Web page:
You Can Now Flash A Digital ID In Durango, Denver And These Other Places If You Get Pulled Over

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13min 51sec
From the State of Colorado
An example of a digital ID.

Your physical driver’s license may someday become a quaint symbol of a bygone era. 

A slew of cities will now accept a Colorado Digital ID during traffic stops, including Brighton, Broomfield, Cherry Hills Village, Colorado Springs, Denver, Durango, Lakewood, Loveland, Morrison Parker, Thornton, Vail, and Windsor. More and more businesses are also adopting the technology.

A major goal of the digital ID program is to reduce how much time officers spend on the side of the road during a traffic stop. They are vulnerable to being hit by passing cars.

The Colorado State Patrol was an early adopter. Trooper and spokesman Josh Lewis said stops are, on average, 10 percent shorter when someone uses a digital license. 

“It can get the process going much faster because it's all waiting for me,” Lewis says.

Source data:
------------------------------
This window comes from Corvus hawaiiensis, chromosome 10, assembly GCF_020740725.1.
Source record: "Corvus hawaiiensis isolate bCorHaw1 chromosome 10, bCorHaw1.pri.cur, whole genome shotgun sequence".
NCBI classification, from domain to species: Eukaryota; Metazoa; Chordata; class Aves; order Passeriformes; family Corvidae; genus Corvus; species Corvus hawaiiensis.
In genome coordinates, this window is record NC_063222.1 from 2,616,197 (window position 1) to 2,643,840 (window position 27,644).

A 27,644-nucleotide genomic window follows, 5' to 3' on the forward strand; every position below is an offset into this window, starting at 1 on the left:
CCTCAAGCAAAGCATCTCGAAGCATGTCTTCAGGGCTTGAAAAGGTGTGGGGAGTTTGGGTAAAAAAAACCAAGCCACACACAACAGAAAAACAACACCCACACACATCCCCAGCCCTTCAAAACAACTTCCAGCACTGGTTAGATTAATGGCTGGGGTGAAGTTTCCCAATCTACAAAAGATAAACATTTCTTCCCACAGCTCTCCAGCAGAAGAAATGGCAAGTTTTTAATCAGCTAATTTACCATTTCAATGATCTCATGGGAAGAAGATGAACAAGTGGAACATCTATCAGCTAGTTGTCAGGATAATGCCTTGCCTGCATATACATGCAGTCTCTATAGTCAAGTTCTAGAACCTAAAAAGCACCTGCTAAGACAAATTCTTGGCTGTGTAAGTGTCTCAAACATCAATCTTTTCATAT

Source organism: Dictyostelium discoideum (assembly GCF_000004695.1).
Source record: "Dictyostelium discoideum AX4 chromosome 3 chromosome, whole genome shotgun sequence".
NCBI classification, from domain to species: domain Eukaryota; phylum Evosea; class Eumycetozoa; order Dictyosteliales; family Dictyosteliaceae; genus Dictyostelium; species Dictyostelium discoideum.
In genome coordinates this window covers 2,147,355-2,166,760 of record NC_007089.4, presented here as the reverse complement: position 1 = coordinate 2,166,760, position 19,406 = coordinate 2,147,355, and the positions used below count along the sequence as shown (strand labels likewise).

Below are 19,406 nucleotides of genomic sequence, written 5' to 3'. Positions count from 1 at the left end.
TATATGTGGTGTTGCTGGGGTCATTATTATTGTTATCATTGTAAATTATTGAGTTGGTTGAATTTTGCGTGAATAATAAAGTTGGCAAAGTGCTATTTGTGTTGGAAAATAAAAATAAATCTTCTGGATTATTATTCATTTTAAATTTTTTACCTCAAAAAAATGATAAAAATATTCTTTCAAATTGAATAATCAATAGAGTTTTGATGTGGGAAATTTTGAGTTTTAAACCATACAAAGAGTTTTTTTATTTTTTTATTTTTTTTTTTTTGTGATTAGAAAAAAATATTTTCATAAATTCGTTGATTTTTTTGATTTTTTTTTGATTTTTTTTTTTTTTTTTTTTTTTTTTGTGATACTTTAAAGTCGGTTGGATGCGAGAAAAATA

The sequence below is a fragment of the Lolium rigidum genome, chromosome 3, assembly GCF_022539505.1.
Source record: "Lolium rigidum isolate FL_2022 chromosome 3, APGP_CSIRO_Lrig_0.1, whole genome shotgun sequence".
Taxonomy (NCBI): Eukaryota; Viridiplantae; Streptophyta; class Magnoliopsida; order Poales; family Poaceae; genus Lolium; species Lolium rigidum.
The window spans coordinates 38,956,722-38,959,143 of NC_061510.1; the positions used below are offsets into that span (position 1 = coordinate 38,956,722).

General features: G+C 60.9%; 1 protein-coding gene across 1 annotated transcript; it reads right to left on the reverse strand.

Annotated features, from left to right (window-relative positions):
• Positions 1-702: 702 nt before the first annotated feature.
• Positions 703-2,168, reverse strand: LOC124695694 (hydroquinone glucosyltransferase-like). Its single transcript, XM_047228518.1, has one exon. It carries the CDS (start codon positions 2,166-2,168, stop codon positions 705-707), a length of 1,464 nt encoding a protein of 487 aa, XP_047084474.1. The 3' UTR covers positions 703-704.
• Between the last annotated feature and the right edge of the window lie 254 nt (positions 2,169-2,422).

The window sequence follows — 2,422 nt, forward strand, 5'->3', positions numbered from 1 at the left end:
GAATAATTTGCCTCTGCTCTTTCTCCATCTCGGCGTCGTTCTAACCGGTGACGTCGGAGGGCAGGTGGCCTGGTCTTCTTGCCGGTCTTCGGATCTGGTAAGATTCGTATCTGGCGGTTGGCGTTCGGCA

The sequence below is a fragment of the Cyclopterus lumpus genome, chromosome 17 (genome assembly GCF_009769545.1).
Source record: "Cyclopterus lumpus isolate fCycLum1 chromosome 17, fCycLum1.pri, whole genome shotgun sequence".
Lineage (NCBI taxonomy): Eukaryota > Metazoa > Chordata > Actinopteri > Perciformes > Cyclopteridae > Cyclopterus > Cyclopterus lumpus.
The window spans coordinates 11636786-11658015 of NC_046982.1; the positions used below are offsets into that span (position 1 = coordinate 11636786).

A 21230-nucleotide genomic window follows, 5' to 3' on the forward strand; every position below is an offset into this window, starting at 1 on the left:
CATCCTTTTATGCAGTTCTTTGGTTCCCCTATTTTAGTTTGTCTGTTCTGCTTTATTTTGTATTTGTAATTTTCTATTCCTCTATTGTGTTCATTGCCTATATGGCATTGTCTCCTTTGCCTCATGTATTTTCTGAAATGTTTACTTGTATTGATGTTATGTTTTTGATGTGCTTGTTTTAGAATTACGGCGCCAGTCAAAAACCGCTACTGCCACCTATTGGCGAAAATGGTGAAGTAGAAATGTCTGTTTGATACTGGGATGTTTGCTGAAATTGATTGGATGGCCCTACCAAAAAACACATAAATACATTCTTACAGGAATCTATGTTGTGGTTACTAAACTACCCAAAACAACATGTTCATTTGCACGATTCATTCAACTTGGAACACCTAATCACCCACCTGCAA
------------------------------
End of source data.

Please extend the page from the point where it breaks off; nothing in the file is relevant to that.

How a digital ID works

A smartphone is required, and once the app is downloaded, it works without cellular service, said Russell Castagnaro, the state’s Digital Transformation Director. 

Castagnaro said that 150,000 people have signed up for a digital ID so far and 78,000 have used it in the last year.

“Only your phone has access to your driver's license data. It's not like it’s stored in a centralized third party database, anything like that,” Castagnaro said. Fishing licenses can also be digitized.

Until digital licenses are universally accepted, state officials encourage people to carry their physical IDs with them.

No, you do not need to hand your phone to an officer

Privacy concerns abound for Denise Maes, public policy director for the ACLU of Colorado. 

“There might be the natural inclination to pass the phone [to an officer] as you would your driver’s license. You don’t have to do that, but I don’t think there’s education on that,” she says. “You’ve got to be mindful of what’s on the phone.”

Lewis emphasized that he and his fellow troopers are trained never to handle people’s phones. 

“I’m going to go out on a limb and say all the other agencies that are now utilizing this [digital ID] received similar or the same training,” Lewis said. 

He added that the pandemic has only reinforced the need for contactless traffic stops, joking that “We all know that phones are one of the dirtiest things that exist on the planet right now.”